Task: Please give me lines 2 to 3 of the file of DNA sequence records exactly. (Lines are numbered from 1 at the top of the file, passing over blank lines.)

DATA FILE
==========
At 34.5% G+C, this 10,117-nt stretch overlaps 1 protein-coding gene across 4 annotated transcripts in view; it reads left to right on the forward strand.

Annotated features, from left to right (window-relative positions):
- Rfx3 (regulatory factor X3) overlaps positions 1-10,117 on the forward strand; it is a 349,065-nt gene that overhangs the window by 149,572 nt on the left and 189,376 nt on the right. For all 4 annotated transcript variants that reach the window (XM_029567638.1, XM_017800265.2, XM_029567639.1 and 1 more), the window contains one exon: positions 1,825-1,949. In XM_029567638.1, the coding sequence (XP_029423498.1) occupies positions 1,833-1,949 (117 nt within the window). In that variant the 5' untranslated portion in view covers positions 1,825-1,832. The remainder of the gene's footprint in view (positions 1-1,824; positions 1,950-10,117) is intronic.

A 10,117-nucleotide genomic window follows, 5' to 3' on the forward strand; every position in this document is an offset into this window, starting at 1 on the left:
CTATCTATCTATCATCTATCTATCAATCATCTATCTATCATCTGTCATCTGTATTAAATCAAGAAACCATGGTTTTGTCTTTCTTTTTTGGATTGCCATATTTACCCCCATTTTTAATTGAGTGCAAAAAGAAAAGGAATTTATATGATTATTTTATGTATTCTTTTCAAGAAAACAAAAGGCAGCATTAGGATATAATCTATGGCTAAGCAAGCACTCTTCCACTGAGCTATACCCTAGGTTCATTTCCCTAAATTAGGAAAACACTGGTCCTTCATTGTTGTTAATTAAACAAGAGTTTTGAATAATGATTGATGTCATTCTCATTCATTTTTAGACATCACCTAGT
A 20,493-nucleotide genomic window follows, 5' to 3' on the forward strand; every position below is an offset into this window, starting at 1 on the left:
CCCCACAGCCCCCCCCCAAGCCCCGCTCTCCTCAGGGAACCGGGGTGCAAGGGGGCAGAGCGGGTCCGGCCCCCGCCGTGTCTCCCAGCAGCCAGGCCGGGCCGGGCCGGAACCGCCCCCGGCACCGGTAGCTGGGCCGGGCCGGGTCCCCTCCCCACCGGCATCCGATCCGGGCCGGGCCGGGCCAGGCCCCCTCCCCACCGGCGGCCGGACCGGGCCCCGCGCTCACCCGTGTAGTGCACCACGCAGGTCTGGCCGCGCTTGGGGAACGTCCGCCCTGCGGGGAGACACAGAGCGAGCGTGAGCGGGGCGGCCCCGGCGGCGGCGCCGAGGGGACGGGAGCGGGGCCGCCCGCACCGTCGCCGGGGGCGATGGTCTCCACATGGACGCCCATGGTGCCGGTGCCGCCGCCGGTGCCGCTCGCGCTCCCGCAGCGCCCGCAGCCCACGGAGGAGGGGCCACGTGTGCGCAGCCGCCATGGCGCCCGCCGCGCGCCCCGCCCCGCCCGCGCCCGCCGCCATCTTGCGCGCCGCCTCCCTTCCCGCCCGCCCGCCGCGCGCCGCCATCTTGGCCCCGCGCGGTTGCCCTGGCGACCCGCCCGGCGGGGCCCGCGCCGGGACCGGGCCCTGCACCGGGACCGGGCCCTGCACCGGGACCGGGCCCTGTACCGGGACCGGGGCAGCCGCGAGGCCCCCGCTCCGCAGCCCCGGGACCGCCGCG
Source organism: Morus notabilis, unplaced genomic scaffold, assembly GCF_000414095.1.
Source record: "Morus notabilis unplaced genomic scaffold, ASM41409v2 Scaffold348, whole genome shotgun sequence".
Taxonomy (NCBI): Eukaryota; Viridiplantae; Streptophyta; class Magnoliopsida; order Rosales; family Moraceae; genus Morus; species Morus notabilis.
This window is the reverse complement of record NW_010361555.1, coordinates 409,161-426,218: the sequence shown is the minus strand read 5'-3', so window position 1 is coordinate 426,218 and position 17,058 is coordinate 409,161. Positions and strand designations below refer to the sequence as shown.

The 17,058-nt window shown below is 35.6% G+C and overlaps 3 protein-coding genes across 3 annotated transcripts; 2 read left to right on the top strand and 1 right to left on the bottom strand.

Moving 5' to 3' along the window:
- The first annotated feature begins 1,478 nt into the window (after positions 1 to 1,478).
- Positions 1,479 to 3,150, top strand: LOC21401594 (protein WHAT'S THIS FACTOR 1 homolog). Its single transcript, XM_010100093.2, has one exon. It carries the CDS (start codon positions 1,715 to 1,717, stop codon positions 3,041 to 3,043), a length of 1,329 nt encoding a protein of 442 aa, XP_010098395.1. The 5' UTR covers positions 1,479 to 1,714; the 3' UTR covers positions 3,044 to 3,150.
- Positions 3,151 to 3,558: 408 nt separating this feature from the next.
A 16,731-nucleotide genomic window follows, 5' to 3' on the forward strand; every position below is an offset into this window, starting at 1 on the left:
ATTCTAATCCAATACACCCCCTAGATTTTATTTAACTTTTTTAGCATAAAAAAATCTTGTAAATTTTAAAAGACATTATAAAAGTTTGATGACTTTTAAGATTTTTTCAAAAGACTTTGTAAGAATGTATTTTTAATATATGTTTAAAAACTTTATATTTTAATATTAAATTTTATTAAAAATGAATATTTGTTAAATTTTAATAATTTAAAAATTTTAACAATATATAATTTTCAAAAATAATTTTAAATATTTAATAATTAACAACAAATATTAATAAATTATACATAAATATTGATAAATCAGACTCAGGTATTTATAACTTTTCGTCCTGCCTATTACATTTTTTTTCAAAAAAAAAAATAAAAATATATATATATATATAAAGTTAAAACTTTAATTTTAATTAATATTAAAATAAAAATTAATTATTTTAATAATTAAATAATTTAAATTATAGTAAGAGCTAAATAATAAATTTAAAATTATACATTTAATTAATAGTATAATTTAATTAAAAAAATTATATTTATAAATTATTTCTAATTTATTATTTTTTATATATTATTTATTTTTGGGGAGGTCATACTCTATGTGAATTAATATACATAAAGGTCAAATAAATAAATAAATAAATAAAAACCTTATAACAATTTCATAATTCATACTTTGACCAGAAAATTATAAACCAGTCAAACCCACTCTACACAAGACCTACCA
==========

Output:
Annotated features, from left to right (window-relative positions):
- Rfx3 (regulatory factor X3) overlaps positions 1-10,117 on the forward strand; it is a 349,065-nt gene that overhangs the window by 149,572 nt on the left and 189,376 nt on the right. For all 4 annotated transcript variants that reach the window (XM_029567638.1, XM_017800265.2, XM_029567639.1 and 1 more), the window contains one exon: positions 1,825-1,949. In XM_029567638.1, the coding sequence (XP_029423498.1) occupies positions 1,833-1,949 (117 nt within the window). In that variant the 5' untranslated portion in view covers positions 1,825-1,832. The remainder of the gene's footprint in view (positions 1-1,824; positions 1,950-10,117) is intronic.